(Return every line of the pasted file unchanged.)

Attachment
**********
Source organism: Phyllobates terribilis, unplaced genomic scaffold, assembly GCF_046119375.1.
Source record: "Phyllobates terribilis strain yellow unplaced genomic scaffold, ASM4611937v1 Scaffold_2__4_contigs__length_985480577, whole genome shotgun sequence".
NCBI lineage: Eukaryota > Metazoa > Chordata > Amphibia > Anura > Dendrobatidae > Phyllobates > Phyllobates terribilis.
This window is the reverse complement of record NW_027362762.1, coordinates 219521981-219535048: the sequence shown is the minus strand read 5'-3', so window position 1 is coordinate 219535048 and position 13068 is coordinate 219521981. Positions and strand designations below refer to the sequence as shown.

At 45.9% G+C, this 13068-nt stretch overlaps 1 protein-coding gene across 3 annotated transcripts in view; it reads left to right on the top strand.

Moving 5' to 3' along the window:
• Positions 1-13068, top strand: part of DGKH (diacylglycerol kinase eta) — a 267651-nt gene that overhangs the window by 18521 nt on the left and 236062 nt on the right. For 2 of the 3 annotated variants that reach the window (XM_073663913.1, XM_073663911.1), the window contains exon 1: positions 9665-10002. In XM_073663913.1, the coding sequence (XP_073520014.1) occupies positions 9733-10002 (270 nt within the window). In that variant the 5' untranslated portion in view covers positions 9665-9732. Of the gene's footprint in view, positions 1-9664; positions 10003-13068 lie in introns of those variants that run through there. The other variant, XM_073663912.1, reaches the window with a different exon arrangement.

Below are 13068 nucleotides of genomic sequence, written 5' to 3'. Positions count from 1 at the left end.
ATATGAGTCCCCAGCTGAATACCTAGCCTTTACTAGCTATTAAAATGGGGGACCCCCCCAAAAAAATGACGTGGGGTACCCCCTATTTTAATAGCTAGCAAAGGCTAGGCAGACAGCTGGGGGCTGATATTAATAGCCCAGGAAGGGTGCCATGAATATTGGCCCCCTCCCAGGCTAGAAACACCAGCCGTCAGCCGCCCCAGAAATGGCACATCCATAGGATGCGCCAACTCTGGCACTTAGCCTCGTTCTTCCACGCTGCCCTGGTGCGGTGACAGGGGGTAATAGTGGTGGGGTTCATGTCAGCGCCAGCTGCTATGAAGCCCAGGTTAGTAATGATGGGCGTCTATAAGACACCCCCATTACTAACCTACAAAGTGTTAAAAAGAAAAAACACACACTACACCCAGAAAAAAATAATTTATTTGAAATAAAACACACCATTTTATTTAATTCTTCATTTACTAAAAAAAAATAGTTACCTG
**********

Source organism: Phyllobates terribilis, unplaced genomic scaffold, assembly GCF_046119375.1.
Source record: "Phyllobates terribilis strain yellow unplaced genomic scaffold, ASM4611937v1 Scaffold_2__4_contigs__length_985480577, whole genome shotgun sequence".
NCBI lineage: Eukaryota > Metazoa > Chordata > Amphibia > Anura > Dendrobatidae > Phyllobates > Phyllobates terribilis.
This window is the reverse complement of record NW_027362762.1, coordinates 219521981-219535048: the sequence shown is the minus strand read 5'-3', so window position 1 is coordinate 219535048 and position 13068 is coordinate 219521981. Positions and strand designations below refer to the sequence as shown.

At 45.9% G+C, this 13068-nt stretch overlaps 1 protein-coding gene across 3 annotated transcripts in view; it reads left to right on the top strand.

Moving 5' to 3' along the window:
• Positions 1-13068, top strand: part of DGKH (diacylglycerol kinase eta) — a 267651-nt gene that overhangs the window by 18521 nt on the left and 236062 nt on the right. For 2 of the 3 annotated variants that reach the window (XM_073663913.1, XM_073663911.1), the window contains exon 1: positions 9665-10002. In XM_073663913.1, the coding sequence (XP_073520014.1) occupies positions 9733-10002 (270 nt within the window). In that variant the 5' untranslated portion in view covers positions 9665-9732. Of the gene's footprint in view, positions 1-9664; positions 10003-13068 lie in introns of those variants that run through there. The other variant, XM_073663912.1, reaches the window with a different exon arrangement.

Below are 13068 nucleotides of genomic sequence, written 5' to 3'. Positions count from 1 at the left end.
ATATGAGTCCCCAGCTGAATACCTAGCCTTTACTAGCTATTAAAATGGGGGACCCCCCCAAAAAAATGACGTGGGGTACCCCCTATTTTAATAGCTAGCAAAGGCTAGGCAGACAGCTGGGGGCTGATATTAATAGCCCAGGAAGGGTGCCATGAATATTGGCCCCCTCCCAGGCTAGAAACACCAGCCGTCAGCCGCCCCAGAAATGGCACATCCATAGGATGCGCCAACTCTGGCACTTAGCCTCGTTCTTCCACGCTGCCCTGGTGCGGTGACAGGGGGTAATAGTGGTGGGGTTCATGTCAGCGCCAGCTGCTATGAAGCCCAGGTTAGTAATGATGGGCGTCTATAAGACACCCCCATTACTAACCTACAAAGTGTTAAAAAGAAAAAACACACACTACACCCAGAAAAAAATAATTTATTTGAAATAAAACACACCATTTTATTTAATTCTTCATTTACTAAAAAAAAATAGTTACCTG